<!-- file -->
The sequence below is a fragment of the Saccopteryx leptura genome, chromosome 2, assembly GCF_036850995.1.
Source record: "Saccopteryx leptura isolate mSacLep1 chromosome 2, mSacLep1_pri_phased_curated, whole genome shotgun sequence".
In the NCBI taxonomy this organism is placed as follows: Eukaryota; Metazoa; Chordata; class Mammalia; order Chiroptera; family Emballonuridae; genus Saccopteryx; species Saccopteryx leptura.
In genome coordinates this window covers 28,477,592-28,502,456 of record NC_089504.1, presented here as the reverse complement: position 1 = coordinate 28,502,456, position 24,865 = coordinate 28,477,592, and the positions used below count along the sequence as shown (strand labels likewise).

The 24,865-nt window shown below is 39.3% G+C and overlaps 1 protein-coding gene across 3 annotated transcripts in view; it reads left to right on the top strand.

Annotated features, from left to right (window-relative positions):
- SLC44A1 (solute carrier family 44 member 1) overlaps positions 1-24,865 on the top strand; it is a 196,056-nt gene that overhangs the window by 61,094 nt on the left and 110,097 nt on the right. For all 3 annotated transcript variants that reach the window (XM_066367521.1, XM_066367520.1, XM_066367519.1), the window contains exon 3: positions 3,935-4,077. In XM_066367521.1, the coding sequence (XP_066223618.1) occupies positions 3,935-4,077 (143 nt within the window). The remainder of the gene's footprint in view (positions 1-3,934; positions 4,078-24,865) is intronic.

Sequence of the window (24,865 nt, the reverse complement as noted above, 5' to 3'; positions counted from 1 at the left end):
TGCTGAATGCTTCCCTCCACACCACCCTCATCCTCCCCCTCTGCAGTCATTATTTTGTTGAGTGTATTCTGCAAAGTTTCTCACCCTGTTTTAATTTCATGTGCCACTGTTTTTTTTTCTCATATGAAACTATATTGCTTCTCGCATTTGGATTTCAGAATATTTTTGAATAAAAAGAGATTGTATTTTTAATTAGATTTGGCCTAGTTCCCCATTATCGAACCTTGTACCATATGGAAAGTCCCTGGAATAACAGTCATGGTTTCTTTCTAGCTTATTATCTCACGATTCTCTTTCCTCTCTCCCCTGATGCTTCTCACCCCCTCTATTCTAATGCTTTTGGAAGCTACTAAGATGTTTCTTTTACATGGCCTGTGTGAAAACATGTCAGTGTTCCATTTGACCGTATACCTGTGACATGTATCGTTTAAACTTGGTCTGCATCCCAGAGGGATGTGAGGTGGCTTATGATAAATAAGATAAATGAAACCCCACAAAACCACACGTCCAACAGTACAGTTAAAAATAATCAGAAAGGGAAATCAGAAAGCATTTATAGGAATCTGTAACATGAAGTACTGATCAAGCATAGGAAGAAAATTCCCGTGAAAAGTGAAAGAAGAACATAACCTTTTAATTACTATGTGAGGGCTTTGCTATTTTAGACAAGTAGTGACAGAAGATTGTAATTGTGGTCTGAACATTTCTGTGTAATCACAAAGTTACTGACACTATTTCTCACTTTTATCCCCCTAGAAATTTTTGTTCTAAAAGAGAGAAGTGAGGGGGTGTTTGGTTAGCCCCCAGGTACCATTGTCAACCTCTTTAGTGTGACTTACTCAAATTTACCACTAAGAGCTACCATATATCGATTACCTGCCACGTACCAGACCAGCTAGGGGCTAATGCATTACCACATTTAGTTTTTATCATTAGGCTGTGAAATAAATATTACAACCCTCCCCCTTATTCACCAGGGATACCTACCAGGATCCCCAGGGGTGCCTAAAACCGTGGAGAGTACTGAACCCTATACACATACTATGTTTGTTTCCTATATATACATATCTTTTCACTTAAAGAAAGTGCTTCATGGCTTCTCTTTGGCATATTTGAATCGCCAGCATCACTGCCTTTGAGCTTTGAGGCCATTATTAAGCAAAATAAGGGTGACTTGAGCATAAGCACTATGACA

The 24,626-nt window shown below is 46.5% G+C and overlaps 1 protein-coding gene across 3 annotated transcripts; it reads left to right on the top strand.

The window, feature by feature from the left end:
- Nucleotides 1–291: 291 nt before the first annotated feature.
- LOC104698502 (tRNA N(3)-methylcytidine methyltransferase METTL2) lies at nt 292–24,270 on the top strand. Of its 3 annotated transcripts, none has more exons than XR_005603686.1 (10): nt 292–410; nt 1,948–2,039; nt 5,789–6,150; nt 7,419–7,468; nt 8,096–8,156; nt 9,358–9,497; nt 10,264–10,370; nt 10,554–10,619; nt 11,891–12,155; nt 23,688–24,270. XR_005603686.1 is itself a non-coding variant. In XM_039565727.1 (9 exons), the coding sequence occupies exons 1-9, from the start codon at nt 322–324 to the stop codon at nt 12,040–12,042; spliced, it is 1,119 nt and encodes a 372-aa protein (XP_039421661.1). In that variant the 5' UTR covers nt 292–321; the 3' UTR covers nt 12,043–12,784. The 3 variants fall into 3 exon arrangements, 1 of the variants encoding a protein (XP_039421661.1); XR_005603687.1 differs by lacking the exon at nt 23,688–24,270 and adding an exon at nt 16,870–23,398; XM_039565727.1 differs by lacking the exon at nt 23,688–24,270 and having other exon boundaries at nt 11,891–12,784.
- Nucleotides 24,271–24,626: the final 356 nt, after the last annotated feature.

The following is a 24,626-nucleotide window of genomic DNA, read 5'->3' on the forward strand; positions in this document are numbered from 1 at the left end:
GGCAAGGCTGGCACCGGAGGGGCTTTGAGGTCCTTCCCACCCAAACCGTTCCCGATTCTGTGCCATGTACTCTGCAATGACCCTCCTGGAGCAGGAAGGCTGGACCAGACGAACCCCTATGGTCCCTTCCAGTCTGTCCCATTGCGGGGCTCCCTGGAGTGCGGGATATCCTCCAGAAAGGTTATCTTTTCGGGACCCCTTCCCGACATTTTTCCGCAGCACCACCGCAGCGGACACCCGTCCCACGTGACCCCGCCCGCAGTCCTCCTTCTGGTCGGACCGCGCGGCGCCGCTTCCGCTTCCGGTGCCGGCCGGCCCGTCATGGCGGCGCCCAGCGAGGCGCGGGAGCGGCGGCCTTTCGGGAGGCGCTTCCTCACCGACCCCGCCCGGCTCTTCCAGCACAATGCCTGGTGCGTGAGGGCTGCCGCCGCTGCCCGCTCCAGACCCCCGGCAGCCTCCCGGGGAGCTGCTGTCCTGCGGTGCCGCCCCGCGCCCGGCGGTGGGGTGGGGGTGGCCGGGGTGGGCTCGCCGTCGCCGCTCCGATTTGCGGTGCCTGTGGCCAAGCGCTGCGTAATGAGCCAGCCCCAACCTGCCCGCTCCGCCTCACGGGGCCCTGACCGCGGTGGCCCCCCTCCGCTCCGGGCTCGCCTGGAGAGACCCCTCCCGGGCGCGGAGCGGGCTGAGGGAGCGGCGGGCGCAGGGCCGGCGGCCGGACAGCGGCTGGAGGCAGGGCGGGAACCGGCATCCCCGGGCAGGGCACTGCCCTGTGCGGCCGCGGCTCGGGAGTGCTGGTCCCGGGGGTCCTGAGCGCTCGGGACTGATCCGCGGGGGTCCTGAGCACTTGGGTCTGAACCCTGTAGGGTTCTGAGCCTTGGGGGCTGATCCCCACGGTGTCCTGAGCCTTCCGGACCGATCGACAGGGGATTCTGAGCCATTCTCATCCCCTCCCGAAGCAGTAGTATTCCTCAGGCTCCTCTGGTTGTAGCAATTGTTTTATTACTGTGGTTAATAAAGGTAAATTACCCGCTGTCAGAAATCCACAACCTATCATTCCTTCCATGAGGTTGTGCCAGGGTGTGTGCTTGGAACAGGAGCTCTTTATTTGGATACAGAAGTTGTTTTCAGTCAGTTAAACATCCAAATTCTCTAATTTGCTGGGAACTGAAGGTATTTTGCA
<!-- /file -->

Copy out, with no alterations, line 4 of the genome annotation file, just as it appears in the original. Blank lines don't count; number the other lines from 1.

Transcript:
In genome coordinates this window covers 28,477,592-28,502,456 of record NC_089504.1, presented here as the reverse complement: position 1 = coordinate 28,502,456, position 24,865 = coordinate 28,477,592, and the positions used below count along the sequence as shown (strand labels likewise).